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Definitions of Pine

Pronunciation : Pine
Part of Speech : n.
Etymology : [AS. pin, L. poena penalty. See Pain.]
Definition : Defn: Woe; torment; pain. [Obs.] "Pyne of hell." Chaucer.
Source : Webster's Unabridged Dictionary, 1913

Pronunciation : Pine
Part of Speech : v.
Etymology : [AS. pinan to torment, fr. pin torment. See 1st Pine, Pain, n. & v.]
Definition : 1. To inflict pain upon; to torment; to torture; to afflict. [Obs.] Chaucer. Shak. That people that pyned him to death. Piers Plowman. One is pined in prison, another tortured on the rack. Bp. Hall.

2. To grieve or mourn for. [R.] Milton.

t. [imp. & p. p. Pined; p. pr. & vb. n. Pining.]
Source : Webster's Unabridged Dictionary, 1913

Pronunciation : Pine
Part of Speech : v.
Definition : 1. To suffer; to be afflicted. [Obs.]

2. To languish; to lose flesh or wear away, under any distress or anexiety of mind; to droop; -- often used with away. "The roses wither and the lilies pine." Tickell.

3. To languish with desire; to waste away with longing for something; -- usually followed by for. For whom, and not for Tybalt, Juliet pined. Shak.

Syn. -- To languish; droop; flag; wither; decay.

Source : Webster's Unabridged Dictionary, 1913

Pronunciation : Pine
Part of Speech : n.
Etymology : [AS. pin, L. pinus.]
Definition : 1. (Bot.)

Defn: Any tree of the coniferous genus Pinus. See Pinus.

Note: There are about twenty-eight species in the United States, of which the white pine (P. Strobus), the Georgia pine (P. australis), the red pine (P. resinosa), and the great West Coast sugar pine (P. Lambertiana) are among the most valuable. The Scotch pine or fir, also called Norway or Riga pine (Pinus sylvestris), is the only British species. The nut pine is any pine tree, or species of pine, which bears large edible seeds. See Pinon. The spruces, firs, larches, and true cedars, though formerly considered pines, are now commonly assigned to other genera.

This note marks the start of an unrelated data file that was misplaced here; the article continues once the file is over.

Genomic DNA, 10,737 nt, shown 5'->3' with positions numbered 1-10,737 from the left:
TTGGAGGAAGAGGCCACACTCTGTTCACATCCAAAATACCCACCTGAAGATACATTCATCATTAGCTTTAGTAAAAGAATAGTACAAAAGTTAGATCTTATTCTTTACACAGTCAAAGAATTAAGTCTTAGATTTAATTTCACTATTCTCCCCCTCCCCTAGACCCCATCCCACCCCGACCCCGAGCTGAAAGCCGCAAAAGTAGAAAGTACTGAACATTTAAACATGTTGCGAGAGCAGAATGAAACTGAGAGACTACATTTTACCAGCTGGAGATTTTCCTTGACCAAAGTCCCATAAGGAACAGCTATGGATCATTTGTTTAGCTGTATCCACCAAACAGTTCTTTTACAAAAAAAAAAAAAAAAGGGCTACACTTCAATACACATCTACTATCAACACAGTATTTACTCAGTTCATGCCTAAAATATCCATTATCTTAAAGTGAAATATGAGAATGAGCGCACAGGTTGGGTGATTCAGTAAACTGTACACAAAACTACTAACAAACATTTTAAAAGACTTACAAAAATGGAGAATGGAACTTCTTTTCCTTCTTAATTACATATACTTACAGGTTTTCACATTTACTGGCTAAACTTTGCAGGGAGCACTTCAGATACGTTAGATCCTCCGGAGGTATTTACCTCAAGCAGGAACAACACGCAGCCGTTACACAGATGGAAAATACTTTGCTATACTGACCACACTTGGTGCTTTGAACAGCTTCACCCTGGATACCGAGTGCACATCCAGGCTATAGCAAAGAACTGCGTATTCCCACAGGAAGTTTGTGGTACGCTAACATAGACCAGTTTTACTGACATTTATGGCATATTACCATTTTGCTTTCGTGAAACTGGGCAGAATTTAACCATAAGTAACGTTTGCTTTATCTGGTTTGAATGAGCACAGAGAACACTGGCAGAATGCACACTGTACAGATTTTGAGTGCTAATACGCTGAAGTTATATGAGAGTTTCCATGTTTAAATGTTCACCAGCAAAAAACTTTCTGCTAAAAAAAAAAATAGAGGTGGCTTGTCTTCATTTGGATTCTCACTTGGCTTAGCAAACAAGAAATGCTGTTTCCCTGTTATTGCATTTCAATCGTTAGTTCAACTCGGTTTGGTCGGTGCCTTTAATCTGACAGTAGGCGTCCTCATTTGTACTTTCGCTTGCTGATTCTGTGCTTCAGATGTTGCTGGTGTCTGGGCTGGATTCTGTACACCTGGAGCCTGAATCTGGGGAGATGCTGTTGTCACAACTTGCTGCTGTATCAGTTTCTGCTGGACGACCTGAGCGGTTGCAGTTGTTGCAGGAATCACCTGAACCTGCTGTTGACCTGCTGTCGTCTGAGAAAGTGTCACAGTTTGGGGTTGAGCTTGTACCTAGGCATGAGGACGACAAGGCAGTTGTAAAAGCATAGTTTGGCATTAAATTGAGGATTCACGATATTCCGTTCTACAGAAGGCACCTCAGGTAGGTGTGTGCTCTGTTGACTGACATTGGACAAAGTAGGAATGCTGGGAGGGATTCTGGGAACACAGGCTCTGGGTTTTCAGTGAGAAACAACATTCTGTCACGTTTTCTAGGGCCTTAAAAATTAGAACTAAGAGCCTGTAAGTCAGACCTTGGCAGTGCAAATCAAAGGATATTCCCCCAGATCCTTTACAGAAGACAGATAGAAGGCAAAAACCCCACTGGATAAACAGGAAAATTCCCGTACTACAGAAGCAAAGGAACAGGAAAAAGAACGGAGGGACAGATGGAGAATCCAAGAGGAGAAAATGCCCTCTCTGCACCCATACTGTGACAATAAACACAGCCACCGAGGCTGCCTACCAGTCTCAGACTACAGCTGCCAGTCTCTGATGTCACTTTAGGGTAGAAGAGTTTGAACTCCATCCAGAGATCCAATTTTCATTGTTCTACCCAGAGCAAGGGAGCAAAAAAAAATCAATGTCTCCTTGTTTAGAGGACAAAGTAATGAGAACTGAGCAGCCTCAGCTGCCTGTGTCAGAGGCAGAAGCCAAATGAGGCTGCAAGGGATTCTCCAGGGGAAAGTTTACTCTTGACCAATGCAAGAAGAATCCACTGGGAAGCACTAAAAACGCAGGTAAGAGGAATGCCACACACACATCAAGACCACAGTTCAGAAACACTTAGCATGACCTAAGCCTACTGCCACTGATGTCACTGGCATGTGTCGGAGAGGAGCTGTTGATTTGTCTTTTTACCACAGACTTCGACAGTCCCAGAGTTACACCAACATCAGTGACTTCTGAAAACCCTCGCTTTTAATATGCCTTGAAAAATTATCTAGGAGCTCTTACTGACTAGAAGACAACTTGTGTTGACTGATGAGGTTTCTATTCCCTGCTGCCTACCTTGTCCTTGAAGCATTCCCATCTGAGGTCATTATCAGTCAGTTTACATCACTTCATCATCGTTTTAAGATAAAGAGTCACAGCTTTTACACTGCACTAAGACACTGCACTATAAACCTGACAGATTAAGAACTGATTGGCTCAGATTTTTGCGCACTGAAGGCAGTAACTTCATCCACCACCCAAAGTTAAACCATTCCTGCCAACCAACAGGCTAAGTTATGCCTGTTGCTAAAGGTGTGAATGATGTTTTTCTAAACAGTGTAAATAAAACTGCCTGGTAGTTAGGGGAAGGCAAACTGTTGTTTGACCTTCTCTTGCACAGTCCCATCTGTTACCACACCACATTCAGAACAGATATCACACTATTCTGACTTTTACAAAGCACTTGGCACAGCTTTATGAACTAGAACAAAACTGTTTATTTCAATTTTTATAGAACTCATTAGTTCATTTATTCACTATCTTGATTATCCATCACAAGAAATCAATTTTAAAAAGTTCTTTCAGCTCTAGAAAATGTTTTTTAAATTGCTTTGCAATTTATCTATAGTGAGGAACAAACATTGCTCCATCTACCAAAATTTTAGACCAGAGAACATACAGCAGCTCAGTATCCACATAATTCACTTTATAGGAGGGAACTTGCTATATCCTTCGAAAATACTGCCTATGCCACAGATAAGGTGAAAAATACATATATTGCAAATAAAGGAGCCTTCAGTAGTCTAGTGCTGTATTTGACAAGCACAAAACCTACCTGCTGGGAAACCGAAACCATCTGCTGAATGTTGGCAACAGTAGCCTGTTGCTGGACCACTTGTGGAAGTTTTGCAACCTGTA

2. The wood of the pine tree.

3. A pineapple. Ground pine. (Bot.) See under Ground. -- Norfolk Island pine (Bot.), a beautiful coniferous tree, the Araucaria excelsa. -- Pine barren, a tract of infertile land which is covered with pines. [Southern U.S.] -- Pine borer (Zo?l.), any beetle whose larv? bore into pine trees. -- Pine finch. (Zo?l.) See Pinefinch, in the Vocabulary. -- Pine grosbeak (Zo?l.), a large grosbeak (Pinicola enucleator), which inhabits the northern parts of both hemispheres. The adult male is more or less tinged with red. -- Pine lizard (Zo?l.), a small, very active, mottled gray lizard (Sceloporus undulatus), native of the Middle States; -- called also swift, brown scorpion, and alligator. -- Pine marten. (Zo?l.) (a) A European weasel (Mustela martes), called also sweet marten, and yellow-breasted marten. (b) The American sable. See Sable. -- Pine moth (Zo?l.), any one of several species of small tortricid moths of the genus Retinia, whose larv? burrow in the ends of the branchlets of pine trees, often doing great damage. -- Pine mouse (Zo?l.), an American wild mouse (Arvicola pinetorum), native of the Middle States. It lives in pine forests. -- Pine needle (Bot.), one of the slender needle-shaped leaves of a pine tree. See Pinus. -- Pine-needle wool. See Pine wool (below). -- Pine oil, an oil resembling turpentine, obtained from fir and pine trees, and used in making varnishes and colors. -- Pine snake (Zo?l.), a large harmless North American snake (Pituophis melanoleucus). It is whitish, covered with brown blotches having black margins. Called also bull snake. The Western pine snake (P. Sayi) is chestnut-brown, mottled with black and orange. -- Pine tree (Bot.), a tree of the genus Pinus; pine. -- Pine-tree money, money coined in Massachusetts in the seventeenth century, and so called from its bearing a figure of a pine tree. -- Pine weevil (Zo?l.), any one of numerous species of weevils whose larv? bore in the wood of pine trees. Several species are known in both Europe and America, belonging to the genera Pissodes, Hylobius, etc. -- Pine wool, a fiber obtained from pine needles by steaming them. It is prepared on a large scale in some of the Southern United States, and has many uses in the economic arts; -- called also pine- needle wool, and pine-wood wool.
Source : Webster's Unabridged Dictionary, 1913

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